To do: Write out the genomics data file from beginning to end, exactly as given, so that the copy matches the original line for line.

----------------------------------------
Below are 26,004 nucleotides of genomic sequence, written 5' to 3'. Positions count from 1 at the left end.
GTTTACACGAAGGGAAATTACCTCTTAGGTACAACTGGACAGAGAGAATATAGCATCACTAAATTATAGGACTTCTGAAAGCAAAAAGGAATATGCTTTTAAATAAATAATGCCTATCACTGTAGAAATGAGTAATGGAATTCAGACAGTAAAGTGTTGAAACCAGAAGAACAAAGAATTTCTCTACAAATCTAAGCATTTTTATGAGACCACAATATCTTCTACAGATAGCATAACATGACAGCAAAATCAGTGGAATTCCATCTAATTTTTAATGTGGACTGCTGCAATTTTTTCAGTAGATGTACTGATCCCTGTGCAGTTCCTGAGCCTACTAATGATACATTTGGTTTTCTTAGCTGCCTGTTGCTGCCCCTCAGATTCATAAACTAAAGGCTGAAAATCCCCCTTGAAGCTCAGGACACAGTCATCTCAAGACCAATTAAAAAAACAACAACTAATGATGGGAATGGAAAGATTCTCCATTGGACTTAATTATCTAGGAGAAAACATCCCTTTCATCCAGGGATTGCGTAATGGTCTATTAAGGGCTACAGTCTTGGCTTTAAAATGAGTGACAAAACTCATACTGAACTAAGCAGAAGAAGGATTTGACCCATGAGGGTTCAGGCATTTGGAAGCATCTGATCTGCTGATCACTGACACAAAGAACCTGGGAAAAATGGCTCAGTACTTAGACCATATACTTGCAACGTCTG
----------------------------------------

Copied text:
Below are 26,004 nucleotides of genomic sequence, written 5' to 3'. Positions count from 1 at the left end.
GTTTACACGAAGGGAAATTACCTCTTAGGTACAACTGGACAGAGAGAATATAGCATCACTAAATTATAGGACTTCTGAAAGCAAAAAGGAATATGCTTTTAAATAAATAATGCCTATCACTGTAGAAATGAGTAATGGAATTCAGACAGTAAAGTGTTGAAACCAGAAGAACAAAGAATTTCTCTACAAATCTAAGCATTTTTATGAGACCACAATATCTTCTACAGATAGCATAACATGACAGCAAAATCAGTGGAATTCCATCTAATTTTTAATGTGGACTGCTGCAATTTTTTCAGTAGATGTACTGATCCCTGTGCAGTTCCTGAGCCTACTAATGATACATTTGGTTTTCTTAGCTGCCTGTTGCTGCCCCTCAGATTCATAAACTAAAGGCTGAAAATCCCCCTTGAAGCTCAGGACACAGTCATCTCAAGACCAATTAAAAAAACAACAACTAATGATGGGAATGGAAAGATTCTCCATTGGACTTAATTATCTAGGAGAAAACATCCCTTTCATCCAGGGATTGCGTAATGGTCTATTAAGGGCTACAGTCTTGGCTTTAAAATGAGTGACAAAACTCATACTGAACTAAGCAGAAGAAGGATTTGACCCATGAGGGTTCAGGCATTTGGAAGCATCTGATCTGCTGATCACTGACACAAAGAACCTGGGAAAAATGGCTCAGTACTTAGACCATATACTTGCAACGTCTG